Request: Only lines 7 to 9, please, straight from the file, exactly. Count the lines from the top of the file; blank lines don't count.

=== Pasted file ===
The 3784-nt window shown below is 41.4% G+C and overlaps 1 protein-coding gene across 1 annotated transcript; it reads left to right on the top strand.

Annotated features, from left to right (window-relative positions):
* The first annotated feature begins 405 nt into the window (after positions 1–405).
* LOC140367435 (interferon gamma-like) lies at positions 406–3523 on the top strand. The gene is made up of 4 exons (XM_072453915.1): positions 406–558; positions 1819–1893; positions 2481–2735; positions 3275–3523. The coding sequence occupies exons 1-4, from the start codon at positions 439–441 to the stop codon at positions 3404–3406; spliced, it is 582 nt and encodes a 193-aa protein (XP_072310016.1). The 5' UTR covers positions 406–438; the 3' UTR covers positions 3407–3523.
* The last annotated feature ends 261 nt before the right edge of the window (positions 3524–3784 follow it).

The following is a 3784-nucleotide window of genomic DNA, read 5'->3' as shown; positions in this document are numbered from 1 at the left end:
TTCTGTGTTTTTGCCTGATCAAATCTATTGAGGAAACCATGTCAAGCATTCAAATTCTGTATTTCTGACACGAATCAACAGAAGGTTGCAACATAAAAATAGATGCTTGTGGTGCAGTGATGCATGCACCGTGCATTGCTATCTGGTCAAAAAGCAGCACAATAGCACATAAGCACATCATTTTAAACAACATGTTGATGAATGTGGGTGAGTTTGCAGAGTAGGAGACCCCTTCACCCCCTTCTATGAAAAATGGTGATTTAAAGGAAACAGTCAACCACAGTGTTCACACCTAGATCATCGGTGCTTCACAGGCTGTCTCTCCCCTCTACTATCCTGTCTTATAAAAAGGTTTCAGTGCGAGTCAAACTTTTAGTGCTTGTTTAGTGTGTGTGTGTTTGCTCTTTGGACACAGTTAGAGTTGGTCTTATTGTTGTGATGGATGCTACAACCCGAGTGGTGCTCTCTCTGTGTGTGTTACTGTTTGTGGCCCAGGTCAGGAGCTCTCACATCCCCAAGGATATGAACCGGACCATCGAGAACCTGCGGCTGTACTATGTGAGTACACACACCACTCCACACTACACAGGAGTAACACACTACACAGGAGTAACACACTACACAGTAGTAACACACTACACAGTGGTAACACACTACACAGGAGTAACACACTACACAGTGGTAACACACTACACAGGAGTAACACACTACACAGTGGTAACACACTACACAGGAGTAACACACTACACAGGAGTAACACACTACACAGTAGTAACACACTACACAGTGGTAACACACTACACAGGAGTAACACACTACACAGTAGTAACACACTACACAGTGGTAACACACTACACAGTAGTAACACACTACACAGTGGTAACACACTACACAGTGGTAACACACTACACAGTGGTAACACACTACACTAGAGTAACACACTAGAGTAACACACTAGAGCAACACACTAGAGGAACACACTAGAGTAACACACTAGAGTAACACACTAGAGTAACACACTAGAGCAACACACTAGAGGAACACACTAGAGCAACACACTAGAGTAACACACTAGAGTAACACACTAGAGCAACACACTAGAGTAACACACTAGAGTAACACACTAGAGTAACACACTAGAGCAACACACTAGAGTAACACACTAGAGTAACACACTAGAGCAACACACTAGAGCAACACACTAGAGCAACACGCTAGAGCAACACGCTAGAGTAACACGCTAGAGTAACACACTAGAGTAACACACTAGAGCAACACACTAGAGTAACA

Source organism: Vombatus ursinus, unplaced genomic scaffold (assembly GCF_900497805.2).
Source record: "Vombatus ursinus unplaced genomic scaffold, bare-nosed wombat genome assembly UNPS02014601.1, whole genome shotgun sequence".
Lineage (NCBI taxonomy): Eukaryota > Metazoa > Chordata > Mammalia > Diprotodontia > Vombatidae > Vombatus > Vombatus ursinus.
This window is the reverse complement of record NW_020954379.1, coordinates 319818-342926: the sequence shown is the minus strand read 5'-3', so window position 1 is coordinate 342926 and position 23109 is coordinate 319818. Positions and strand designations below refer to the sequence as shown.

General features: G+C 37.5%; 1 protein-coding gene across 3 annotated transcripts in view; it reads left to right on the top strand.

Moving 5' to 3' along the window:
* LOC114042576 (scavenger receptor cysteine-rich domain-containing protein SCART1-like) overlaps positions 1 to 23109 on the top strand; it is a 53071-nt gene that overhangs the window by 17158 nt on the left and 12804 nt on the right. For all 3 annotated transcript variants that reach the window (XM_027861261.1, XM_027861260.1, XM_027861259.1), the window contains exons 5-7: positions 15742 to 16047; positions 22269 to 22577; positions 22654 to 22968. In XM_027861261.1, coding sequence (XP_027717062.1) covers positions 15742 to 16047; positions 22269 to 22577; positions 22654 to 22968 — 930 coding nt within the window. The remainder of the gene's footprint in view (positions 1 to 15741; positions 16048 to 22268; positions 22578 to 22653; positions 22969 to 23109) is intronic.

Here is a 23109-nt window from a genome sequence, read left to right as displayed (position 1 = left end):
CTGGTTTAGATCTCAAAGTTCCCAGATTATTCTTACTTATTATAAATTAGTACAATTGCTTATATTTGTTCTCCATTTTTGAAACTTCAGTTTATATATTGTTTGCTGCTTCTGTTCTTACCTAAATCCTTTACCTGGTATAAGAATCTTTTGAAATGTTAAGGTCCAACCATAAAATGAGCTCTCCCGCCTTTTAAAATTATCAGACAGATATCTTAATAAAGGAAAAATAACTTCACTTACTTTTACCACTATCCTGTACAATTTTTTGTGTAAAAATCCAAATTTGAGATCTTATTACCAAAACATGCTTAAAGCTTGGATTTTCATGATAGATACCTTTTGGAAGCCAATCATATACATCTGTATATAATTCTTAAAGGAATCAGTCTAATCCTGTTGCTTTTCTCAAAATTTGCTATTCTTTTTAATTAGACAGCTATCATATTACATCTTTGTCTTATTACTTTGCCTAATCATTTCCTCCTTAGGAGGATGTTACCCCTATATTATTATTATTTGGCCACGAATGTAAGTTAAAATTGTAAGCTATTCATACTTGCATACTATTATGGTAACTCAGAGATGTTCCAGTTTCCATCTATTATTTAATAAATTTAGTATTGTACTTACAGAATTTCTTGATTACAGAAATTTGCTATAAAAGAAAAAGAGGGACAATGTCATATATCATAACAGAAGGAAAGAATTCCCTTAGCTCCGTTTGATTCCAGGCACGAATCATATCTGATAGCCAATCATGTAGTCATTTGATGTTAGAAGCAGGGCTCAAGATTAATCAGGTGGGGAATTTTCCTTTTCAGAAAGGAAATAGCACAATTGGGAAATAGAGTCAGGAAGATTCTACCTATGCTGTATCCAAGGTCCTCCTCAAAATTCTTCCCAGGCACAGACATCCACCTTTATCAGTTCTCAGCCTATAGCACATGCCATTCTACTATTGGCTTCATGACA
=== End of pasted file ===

TTCTGTGTTTTTGCCTGATCAAATCTATTGAGGAAACCATGTCAAGCATTCAAATTCTGTATTTCTGACACGAATCAACAGAAGGTTGCAACATAAAAATAGATGCTTGTGGTGCAGTGATGCATGCACCGTGCATTGCTATCTGGTCAAAAAGCAGCACAATAGCACATAAGCACATCATTTTAAACAACATGTTGATGAATGTGGGTGAGTTTGCAGAGTAGGAGACCCCTTCACCCCCTTCTATGAAAAATGGTGATTTAAAGGAAACAGTCAACCACAGTGTTCACACCTAGATCATCGGTGCTTCACAGGCTGTCTCTCCCCTCTACTATCCTGTCTTATAAAAAGGTTTCAGTGCGAGTCAAACTTTTAGTGCTTGTTTAGTGTGTGTGTGTTTGCTCTTTGGACACAGTTAGAGTTGGTCTTATTGTTGTGATGGATGCTACAACCCGAGTGGTGCTCTCTCTGTGTGTGTTACTGTTTGTGGCCCAGGTCAGGAGCTCTCACATCCCCAAGGATATGAACCGGACCATCGAGAACCTGCGGCTGTACTATGTGAGTACACACACCACTCCACACTACACAGGAGTAACACACTACACAGGAGTAACACACTACACAGTAGTAACACACTACACAGTGGTAACACACTACACAGGAGTAACACACTACACAGTGGTAACACACTACACAGGAGTAACACACTACACAGTGGTAACACACTACACAGGAGTAACACACTACACAGGAGTAACACACTACACAGTAGTAACACACTACACAGTGGTAACACACTACACAGGAGTAACACACTACACAGTAGTAACACACTACACAGTGGTAACACACTACACAGTAGTAACACACTACACAGTGGTAACACACTACACAGTGGTAACACACTACACAGTGGTAACACACTACACTAGAGTAACACACTAGAGTAACACACTAGAGCAACACACTAGAGGAACACACTAGAGTAACACACTAGAGTAACACACTAGAGTAACACACTAGAGCAACACACTAGAGGAACACACTAGAGCAACACACTAGAGTAACACACTAGAGTAACACACTAGAGCAACACACTAGAGTAACACACTAGAGTAACACACTAGAGTAACACACTAGAGCAACACACTAGAGTAACACACTAGAGTAACACACTAGAGCAACACACTAGAGCAACACACTAGAGCAACACGCTAGAGCAACACGCTAGAGTAACACGCTAGAGTAACACACTAGAGTAACACACTAGAGCAACACACTAGAGTAACA

Source organism: Vombatus ursinus, unplaced genomic scaffold (assembly GCF_900497805.2).
Source record: "Vombatus ursinus unplaced genomic scaffold, bare-nosed wombat genome assembly UNPS02014601.1, whole genome shotgun sequence".